Gas detection remains a top priority for safety managers in many industries. Accidents and safety incidents involving hazardous gas exposure can lead to serious illness and even death. Combustible gas explosions are devastating, causing fires, structural damage, and loss of life. Depending on their scope, accidents and explosions can have lasting effects on entire communities.

With that kind of risk comes a very serious responsibility. And part of that responsibility is to ensure proper gas monitoring.

How Gas Monitors Work

Abnormal gas concentrations in the air bring danger to workplaces and jobsites. Industries ranging from oil and gas to manufacturing and construction face these hazards every day. Unfortunately, some gases don’t have a smell. That makes detecting them a challenge (see, for instance, Carbon Monoxide: The Silent Killer). OSHA mandates the implementation of gas monitoring equipment to warn workers, prevent illness, protect property, and, ultimately, save lives.

When the sensor inside of a gas monitor detects a certain chemical above a pre-set level, it alerts the user. Generally, the alert is in the form of a loud audible alarm, vibration, and a bright light. These alerts prompt the worker to take whatever action is needed in response to the atmospheric conditions, whether it is to shut off a gas valve, turn on ventilation fans, or evacuate an area.

Selecting Gas Monitoring Equipment

Safety personnel should choose gas detection equipment carefully. Some criteria to consider are:

  • Specific worksite hazards and risks
  • Ease of use
  • Maintenance
  • Datalogging capabilities
  • Training and support from the manufacturer

Many safety managers choose smaller, personal monitors that are carried by each individual. One of the advantages of a wireless, personal detector is that it can be swapped out for another while repairs are performed. This allows the work to continue safely and minimizes the downtime required while the equipment is serviced or replaced.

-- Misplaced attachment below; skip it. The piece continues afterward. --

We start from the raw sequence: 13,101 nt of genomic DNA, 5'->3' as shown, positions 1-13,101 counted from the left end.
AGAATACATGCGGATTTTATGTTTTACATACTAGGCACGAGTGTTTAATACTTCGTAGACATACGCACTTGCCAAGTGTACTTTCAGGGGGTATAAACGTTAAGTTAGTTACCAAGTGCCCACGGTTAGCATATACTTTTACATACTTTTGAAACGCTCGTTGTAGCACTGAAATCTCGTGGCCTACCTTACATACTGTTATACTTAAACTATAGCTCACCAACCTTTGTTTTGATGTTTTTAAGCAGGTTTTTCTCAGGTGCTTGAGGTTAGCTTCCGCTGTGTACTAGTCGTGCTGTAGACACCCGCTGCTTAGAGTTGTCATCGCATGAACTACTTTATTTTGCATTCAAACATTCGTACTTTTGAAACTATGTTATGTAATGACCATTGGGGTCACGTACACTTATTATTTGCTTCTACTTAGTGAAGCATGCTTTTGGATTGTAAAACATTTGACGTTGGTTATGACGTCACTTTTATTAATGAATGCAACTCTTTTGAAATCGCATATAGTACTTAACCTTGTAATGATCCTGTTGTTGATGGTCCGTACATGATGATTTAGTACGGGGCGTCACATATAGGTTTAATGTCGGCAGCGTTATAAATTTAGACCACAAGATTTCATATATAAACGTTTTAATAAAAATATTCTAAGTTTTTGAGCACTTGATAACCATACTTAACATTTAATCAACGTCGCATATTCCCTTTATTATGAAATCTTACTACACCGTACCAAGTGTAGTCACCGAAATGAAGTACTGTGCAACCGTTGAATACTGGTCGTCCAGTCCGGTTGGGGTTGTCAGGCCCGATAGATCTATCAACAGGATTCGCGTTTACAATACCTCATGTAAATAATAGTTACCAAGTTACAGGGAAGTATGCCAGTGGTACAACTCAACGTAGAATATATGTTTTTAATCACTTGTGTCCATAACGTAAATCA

Data Collection

Detecting gases in real time is, of course, greatly important. But so is measuring worker exposure to gases and analyzing the alarm incident history.

The data collected by gas monitors can reveal a number of insights, including:

  • Bump testing frequency
  • Time of event
  • Gas concentrations
  • Trends and patterns

Taking the time to carefully assess this data allows safety managers to identify any growing problems and identify areas needing improvement. Patterns in the alarm data can also identify productivity issues and alert a manager of the need for additional worker training.

Personal Gas Monitor Maintenance

Without proper maintenance, air monitors won’t perform at their peak.

A typical schedule for a portable gas detector includes a daily bump test. A bump test is crucial to safety. In some units, it is an automatic feature, but many units will require manual bump testing. Bump testing checks for functionality by exposing the detector to a known concentration of the gas to ensure that the detector will respond appropriately.

Gas monitors should also be regularly calibrated according to the manufacturer's instructions. Calibration is also required any time a bump test's results are not within acceptable range. Docking stations are an easy way to automate these functions.

Training Is Not Optional

Gas detection equipment should not be distributed to workers without proper training. There are several important areas that supervisors should include in their training sessions with their employees:

  • How to minimize exposure
  • How to identify conditions that increase their risk
  • How to use their equipment
  • How to respond to alarms

On any jobsite, developing the right habits and routines is vital for overall safety. Armed with this clear, concise information, workers can do what they can to avoid exposure to dangerous gases and protect themselves (for advice on delivering training, see 7 Superb Psychological Tactics for EHS Training).

Conclusion

Choosing proper gas detection equipment is a key step to ensuring the safety of workers, employers, and their community. Personal gas detectors are a great choice for their portability and ease of use. The end result is better protection and reduced injuries.